Māori Journal Article of the Week:Indigenizing military citizenship: remaking state responsibility and care towards M ā ori veterans’ health through the Treaty of Waitangi by Bryers-Brown and Trundle

How does militarism reshape indigenous peoples’ relationships with settler states? In this article, we explore how military service both opens up and forecloses avenues for indigenous groups to claim new modes of responsibility, care and relationality from the state. Through a discussion of New Zealand Māori nuclear test veterans’ recent legal claims through the Waitangi Tribunal, we detail the range of ways that Māori veterans utilize and rework ethnic identity categories to encompass wider notions of citizenship, care and responsibility, and challenge neoliberal models of reparations.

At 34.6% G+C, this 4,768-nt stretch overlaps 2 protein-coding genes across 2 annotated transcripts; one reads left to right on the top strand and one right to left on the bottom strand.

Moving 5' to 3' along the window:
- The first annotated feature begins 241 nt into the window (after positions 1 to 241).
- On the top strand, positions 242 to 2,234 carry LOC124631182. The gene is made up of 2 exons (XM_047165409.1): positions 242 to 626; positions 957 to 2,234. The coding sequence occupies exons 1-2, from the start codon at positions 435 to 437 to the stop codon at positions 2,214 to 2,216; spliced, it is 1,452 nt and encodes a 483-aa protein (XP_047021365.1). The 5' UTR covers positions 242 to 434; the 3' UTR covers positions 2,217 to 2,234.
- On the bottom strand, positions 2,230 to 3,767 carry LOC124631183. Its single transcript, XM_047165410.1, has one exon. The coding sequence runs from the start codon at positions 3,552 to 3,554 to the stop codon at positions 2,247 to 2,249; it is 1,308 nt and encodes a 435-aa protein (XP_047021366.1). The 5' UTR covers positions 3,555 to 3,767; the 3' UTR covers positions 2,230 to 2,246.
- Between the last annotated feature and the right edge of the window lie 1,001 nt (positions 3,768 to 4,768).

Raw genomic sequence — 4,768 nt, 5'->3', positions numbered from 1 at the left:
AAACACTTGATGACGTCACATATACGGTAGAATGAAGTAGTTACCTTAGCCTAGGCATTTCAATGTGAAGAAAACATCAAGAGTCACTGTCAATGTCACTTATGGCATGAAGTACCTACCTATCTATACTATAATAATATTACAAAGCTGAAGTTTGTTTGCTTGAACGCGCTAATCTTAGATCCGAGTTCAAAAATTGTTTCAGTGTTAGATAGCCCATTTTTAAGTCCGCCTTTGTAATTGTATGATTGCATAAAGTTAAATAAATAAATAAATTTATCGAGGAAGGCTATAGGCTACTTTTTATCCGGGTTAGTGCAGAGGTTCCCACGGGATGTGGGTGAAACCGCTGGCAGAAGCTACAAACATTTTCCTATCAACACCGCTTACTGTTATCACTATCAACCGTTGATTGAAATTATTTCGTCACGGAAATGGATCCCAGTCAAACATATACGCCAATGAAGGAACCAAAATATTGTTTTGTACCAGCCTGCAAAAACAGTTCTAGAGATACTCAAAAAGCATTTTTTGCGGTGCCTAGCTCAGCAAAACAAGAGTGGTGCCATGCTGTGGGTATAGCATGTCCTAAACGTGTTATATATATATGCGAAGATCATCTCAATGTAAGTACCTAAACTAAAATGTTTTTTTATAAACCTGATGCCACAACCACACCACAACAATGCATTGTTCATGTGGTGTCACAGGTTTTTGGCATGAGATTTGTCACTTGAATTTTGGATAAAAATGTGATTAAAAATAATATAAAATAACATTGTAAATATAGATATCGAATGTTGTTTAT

Claimants argue that their ongoing wellbeing sits at the centre of their partnership with the state, revealing how uneasily the Māori military body fits within mainstream logics of Treaty claim-making. Seeking healthcare and wellbeing here does not demand greater autonomy or independence, but requires ongoing interdependence, practices of care and attention to ongoing intergenerational obligations that, like radiation harm, have no clear endpoints.
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